By Charles Hallman
According to www.whosampled.com, Billy Cobham’s music has been sampled over 40 times, including two signature songs “Red Baron” (sampled eight times) and “Heather” (sampled 15 times) first released during the 1970s.
A founding member of the Mahavishnu Orchestra in 1971, Cobham co-founded his own fusion group in 1969, and then was invited to play on four cuts on Miles Davis’ Bitches Brew.
At age 69, he’s still as strong as ever: Cobham’s current Spectrum 40 tour swings through Minneapolis on October 1 for a one-night stop at the downtown Dakota Jazz Club.
“It will be a real pleasure to perform there,” he said during a recent phone interview with the MSR.
On his website, www.billycobham.com, it says that the Panama native, who grew up in New York, got his “first paying gig” when he was only eight years old, then later joined a local drum and bugle corps and attended New York’s famed High School of Music and Art — where he studied music theory and drum technique.
“I started on the road in 63,” recalls Cobham, who later played in the U.S. Army Band as a percussionist during his three years of military service in the mid-1960s. After he was discharged, he joined Horace Silver’s band.
He then later worked with Max Roach, Tony Williams, Stanley Turrentine, Shirley Scott and George Benson. After collaborating with guitarist John McLaughlin on Bitches Brew, Cobham joined with him as a founding member of Mahavishnu Orchestra, who released three albums before the group disbanded.
“What led me to want to lead my own group,” responded the drummer-percussionist when asked, “One, I didn’t have a choice because I was told I was fired [when Mahavishnu Orchestra disbanded]. I had no place else to go but to it. Then after that it was about trying to figure out now that I am on the other side of the door… what do I do now, and how do I go about doing what I do.”
Cobham obviously found his answers ever since, beginning with his breakthrough album Spectrum (1973), which features the classic “Red Baron,” and is one of the definitive albums of the jazz-rock era. He then followed that up with the LP Crosswinds (1974). Both albums are part of this reporter’s musical collection.
Over the years, he’s been called a jazz fusion innovator, a “genre-reinventor” and a “musical explorer.”
“The labels are a necessary evil,” states Cobham. “Someone comes up with [them] — let’s call it ‘jazz fusion.’ Nobody can really define jazz or come up with a solid history. I believe whatever you want to call [the music] — jazz, jazz fusion, I don’t know. What I try to write is what I am influenced by, what I see, and what I [have] experienced.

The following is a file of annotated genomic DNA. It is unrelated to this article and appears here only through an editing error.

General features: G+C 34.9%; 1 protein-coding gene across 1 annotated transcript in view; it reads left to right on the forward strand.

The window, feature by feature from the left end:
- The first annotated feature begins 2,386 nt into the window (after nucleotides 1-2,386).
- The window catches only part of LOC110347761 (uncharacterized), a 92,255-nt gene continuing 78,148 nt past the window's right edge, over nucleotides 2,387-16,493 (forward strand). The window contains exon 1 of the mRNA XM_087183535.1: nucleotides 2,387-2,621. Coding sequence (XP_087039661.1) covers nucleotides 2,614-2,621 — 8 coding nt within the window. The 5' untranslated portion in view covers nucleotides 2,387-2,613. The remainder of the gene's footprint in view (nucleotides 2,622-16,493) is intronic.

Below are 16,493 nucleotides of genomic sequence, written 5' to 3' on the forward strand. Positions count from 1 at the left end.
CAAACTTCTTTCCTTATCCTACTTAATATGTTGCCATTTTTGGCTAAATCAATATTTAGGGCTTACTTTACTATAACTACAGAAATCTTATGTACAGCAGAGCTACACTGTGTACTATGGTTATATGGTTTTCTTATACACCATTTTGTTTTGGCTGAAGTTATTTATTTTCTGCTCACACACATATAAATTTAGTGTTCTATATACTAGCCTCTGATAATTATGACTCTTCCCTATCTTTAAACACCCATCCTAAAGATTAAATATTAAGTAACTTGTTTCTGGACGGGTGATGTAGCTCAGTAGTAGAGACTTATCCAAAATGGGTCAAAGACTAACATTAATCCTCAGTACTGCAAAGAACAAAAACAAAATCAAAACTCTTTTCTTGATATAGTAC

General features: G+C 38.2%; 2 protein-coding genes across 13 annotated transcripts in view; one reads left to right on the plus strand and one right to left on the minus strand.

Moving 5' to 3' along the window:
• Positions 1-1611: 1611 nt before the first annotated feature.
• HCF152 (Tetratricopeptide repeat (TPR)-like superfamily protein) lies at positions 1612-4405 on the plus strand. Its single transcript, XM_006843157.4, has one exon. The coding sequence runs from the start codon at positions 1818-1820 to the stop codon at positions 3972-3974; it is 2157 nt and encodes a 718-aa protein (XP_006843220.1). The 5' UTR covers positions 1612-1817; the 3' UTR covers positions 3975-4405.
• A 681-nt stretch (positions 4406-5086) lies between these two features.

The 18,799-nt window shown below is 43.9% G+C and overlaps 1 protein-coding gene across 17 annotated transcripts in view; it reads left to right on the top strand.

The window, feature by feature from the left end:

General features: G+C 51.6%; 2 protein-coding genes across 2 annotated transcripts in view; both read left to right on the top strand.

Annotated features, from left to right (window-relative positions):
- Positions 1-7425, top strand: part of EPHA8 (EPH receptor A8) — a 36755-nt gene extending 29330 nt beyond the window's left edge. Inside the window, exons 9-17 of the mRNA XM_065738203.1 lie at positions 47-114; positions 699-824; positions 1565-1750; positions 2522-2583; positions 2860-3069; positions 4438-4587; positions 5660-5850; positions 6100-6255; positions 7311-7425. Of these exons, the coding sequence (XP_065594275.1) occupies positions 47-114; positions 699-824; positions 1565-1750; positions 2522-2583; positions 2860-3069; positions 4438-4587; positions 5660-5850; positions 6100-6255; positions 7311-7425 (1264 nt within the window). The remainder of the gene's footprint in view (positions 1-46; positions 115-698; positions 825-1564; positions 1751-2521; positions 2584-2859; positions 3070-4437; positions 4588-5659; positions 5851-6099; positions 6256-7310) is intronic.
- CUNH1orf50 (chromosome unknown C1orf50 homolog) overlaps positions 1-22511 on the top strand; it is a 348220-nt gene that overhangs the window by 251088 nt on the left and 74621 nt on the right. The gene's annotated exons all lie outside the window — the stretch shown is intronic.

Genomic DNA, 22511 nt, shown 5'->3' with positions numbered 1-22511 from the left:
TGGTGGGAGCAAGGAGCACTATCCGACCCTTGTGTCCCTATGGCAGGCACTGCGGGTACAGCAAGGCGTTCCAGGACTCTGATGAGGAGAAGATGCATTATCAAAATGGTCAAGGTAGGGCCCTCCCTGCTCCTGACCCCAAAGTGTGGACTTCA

“You can’t change the past — once it’s done, it’s the past,” he believes. “Music only reflects the way we change internally and what we go through in our immediate social environment…”
The drummer also doesn’t allow age to slow him down. “It’s a way of life. It’s what we do [as musicians],” says Cobham. “I’m working [now].” He recounts a recent encounter with jazz singer Jon Hendricks, who helped introduce vocalise, which adds lyrics to existing instrumental songs and replaces instruments with vocalists, who just turned 92 years-old on September 16.
“I just saw him three days ago. The first time I saw him was in 1968 when I was with Horace Silver. He is 92 years old — and he [was] walking down the street like he was 25 years-old. He is one of the great jazz vocalists of all time,” says Cobham.
Furthermore, Cobham says he doesn’t have time to rest on his laurels. He has performed, recorded, and produced music in such locations as Nigeria, South Africa, London, and Brazil. He has worked with notables such as the late George Duke and the Grateful Dead. He has toured with trios, quartets, and quintets as well. His “Spectrum 40” tour features the drummer and three other musicians.
“I continue to move on so I don’t have time to rest on my accomplishments,” he duly noted. “It’s all about the music first and foremost. We are all trying to do the best we can,” he concluded.
Billy Cobham’s Spectrum 40 tour stops at the Dakota Jazz Club on October 1, 2013. For more information, visit www.dakotacooks.com or call 612-332-1010.
Charles Hallman welcomes reader responses to email@example.com